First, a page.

The future of UK aid
Changing lives, delivering results: our plans to help the world's poorest people.
Today International Development Secretary Andrew Mitchell announced the key outcomes of two aid reviews and set out the results that UK aid will deliver for the world’s poorest people over the next four years.
These ambitious reviews of DFID’s country programmes and funding to international organisations will make Britain’s aid budget more focused and effective.
By 2015, UK aid will:
- secure schooling for 11 million children – more than we educate in the UK but at 2.5% of the cost
- vaccinate more children against preventable diseases than there are people in the whole of England
- provide access to safe drinking water and improved sanitation to more people than there are in Scotland, Wales and Northern Ireland
- save the lives of 50,000 women in pregnancy and childbirth
- stop 250,000 newborn babies dying needlessly
- support 13 countries to hold freer and fairer elections
- help 10 million more women get access to modern family planning
In the foreword to a summary of the reviews - UK aid: Changing lives, delivering results - the Prime Minister David Cameron and Deputy Prime Minister Nick Clegg said: “When this Coalition was formed, we made a commitment that even in these difficult economic times we would keep our promises and increase aid to help the world’s poorest people. We are proud to stand by that commitment.
“Combating poverty, disaster and conflict is in the best traditions of our country. Whether it was the campaign to abolish slavery in the 19th century, the fight against fascism in the 20th century, or campaigns like Live 8 and Make Poverty History in the 21st, the UK has a proud history of showing compassion to those who are suffering beyond our borders.”
Where we will work
We will concentrate our resources and impact in 27 countries:
Afghanistan, Bangladesh, Burma, Democratic Republic of Congo, Ethiopia, Ghana, India, Kenya, Kyrgyzstan, Liberia, Malawi, Mozambique, Nepal, Nigeria, Occupied Palestinian Territories, Pakistan, Rwanda, Sierra Leone, Somalia, South Africa, Sudan, Tajikistan, Tanzania, Uganda, Yemen, Zambia and Zimbabwe.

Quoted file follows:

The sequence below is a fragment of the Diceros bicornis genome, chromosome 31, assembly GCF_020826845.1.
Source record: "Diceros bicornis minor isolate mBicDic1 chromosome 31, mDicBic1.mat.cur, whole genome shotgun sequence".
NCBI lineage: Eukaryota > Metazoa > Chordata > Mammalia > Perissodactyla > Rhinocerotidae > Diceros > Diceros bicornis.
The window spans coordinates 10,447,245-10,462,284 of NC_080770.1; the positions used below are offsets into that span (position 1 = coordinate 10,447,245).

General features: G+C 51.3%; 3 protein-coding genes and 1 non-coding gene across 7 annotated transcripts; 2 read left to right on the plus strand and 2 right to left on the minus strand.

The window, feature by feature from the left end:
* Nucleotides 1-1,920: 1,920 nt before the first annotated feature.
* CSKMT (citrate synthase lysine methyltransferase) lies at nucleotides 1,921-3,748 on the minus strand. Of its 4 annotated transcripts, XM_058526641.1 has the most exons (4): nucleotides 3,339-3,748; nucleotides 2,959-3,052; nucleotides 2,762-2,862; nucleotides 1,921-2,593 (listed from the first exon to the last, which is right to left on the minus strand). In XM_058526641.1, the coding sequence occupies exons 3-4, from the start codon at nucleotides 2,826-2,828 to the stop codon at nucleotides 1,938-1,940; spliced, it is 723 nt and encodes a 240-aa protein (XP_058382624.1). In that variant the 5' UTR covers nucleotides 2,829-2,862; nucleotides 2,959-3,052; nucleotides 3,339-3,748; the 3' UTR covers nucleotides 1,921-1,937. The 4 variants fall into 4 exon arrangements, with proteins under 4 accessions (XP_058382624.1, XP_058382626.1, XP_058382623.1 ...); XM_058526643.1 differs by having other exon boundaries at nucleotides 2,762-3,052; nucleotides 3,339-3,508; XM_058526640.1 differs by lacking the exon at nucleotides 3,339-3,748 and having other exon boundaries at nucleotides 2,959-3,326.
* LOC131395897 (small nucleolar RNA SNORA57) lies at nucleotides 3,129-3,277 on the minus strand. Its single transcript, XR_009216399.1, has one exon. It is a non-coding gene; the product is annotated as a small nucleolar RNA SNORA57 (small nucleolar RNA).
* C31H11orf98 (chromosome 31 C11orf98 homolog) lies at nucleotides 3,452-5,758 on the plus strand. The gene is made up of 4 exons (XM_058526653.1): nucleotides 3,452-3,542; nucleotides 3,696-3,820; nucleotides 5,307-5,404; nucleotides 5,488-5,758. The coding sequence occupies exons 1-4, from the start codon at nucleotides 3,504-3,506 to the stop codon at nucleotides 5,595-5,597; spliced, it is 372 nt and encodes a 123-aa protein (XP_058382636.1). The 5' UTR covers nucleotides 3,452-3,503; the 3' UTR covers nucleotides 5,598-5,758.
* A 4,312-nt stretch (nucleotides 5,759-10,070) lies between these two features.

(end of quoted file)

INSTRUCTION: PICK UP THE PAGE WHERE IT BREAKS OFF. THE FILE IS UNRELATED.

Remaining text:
We will also have three regional programmes in Africa, Asia and the Caribbean, and development relationships with three aid dependent Overseas Territories – St Helena, the Pitcairn Islands and Montserrat. And we will continue to work flexibly as and where necessary, including with the international community, to provide humanitarian assistance where it is needed.
Our bilateral programmes in the following countries will come to an end:
Angola, Bosnia and Herzegovina, Burundi, Cameroon, Cambodia, China, Gambia, Indonesia, Iraq, Kosovo, Lesotho, Moldova, Niger, Russia, Serbia and Vietnam.
Some will close immediately, others will close over the next five years as the countries graduate from UK aid.
Who will we work with
Our Multilateral Aid Review took a long, hard look at 43 of the global development agencies we work with, such as the United Nations, the European Union and the World Bank. We cannot hope to solve the problems of all poor countries on our own – especially in war torn regions – which is why working through these international organisations is a vital part of the UK’s fight against poverty.
We will increase support for the most effective agencies such as UNICEF, the GAVI Alliance for vaccinations and the Global Fund to Fight AIDS, TB and Malaria. Core DFID funding to four poor performing agencies will end and four further agencies will be asked to improve their effectiveness.